Landing Pages of Top 10 Video Games

There are 6 basic things a video game landing page should have: Headline, Hero shot or video trailer, Call-to-action, Press, and Social proof. These are the landing pages from the top 10 video games of 2016, according to, and a quick review.

A high-performing landing page can help your video game get downloads, conversions, newsletter signups, and much more. What are landing pages, you say? Here’s a basic definition of a landing page from Unbounce, the leading landing page and A/B testing service. From a gamer’s perspective, this is the best article I could find (from 2014) on landing pages for video games, from the IndieGameGirl blog.

Video game landing page basics:

There are 6 basic things a video game landing page should have:

  1. Headline
  2. Hero shot or video trailer
  3. Call-to-action
  4. Press
  5. Social proof
  6. About the game/characteristics

These are the landing pages from the top 10 video games of 2016, according to, and a quick review of each:

1.Clash Royale: the Clash Royale landing page is very simple, but lacks a definitive call-to-action at first glance. There is also no press. This just might be the case that they get their acquisition traffic from other sources and this landing page is used for news and support purposes only.

As you scroll down you get some social proof in the form of community videos. Then you get to the FAQ section — they must get a lot of questions, because this usually goes in the footer. Until we get to the footer do we see download buttons for the App Store and Play Store.

2.Doom: the Doom landing page is straight to the point — watch the trailer or buy the game with a clear Buy Now button. Although when you click the Available Now image, you get directed to the same page.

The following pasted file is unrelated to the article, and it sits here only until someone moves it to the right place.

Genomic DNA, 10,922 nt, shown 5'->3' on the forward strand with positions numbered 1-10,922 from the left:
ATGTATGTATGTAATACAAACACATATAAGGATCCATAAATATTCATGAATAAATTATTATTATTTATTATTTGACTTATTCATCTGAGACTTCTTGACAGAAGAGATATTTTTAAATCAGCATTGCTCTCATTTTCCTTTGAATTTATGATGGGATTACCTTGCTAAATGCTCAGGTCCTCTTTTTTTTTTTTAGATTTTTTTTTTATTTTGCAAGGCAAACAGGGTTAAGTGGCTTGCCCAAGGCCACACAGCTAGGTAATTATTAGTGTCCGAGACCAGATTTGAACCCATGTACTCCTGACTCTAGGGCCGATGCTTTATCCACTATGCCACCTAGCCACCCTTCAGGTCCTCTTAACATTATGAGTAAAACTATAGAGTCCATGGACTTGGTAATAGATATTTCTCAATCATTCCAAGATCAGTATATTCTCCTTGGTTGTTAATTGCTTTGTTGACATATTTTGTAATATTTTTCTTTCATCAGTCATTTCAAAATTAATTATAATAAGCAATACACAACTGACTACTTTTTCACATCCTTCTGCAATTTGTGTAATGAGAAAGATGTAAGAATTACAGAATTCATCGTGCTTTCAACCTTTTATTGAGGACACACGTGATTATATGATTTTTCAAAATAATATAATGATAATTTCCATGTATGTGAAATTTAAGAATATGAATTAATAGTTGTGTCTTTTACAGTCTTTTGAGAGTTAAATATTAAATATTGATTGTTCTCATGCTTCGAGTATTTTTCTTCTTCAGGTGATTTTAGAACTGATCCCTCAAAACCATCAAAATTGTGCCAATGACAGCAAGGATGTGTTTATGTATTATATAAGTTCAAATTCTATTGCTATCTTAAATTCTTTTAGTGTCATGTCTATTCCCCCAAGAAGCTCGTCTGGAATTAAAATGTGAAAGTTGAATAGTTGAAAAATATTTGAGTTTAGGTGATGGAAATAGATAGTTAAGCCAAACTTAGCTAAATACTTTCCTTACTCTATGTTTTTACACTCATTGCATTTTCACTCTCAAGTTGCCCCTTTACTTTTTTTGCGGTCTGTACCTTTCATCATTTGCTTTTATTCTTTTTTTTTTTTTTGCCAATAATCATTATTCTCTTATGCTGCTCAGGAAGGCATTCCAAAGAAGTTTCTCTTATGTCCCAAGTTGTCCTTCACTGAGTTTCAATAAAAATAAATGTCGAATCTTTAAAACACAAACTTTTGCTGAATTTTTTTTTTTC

Scroll down and you can sign up for their newsletter. Also, no press. Like Clash Royale, they probably don’t need it. One downside is that they have horizontal navigation at the top to explain the game characteristics: Campaign, Multiplayer, Snapmap, etc. They should have made these sections scrollable.


3.Firewatch: the Firewatch landing page is visually stunning, yet lacks a clear call-to-action. As you scroll down you get to see their social proof (awards), call-to-actions (although not clearly defined by another button color), and game trailer. They even have a bit of storytelling. Their merchandise store should have a better call-to-action. Overall, the page is so beautifully designed, that the buttons look like art, and not things you should click.


4.Job Simulator: the Job Simulator landing page is superbly designed to match their VR experience, but I wish their call-to-actions would be clearly defined by another button color, although hard since there’s lots of colors flying around. Another problem is they have 6 call-to-action buttons! They could use 2 buttons and then select your gear or store.

A very complete landing page, and they have lots to share, like their impressive awards section — 1 page isn’t enough! They check every box: press, storytelling, game characteristics, store, press kit.


5.The Last Guardian: the The Last Guardian landing page is probably the least visually appealing landing page of this bunch. They’re part of the Playstation website, so it can’t be a standalone page. They have horizontal navigation, and their call-to-action button is not clearly visible.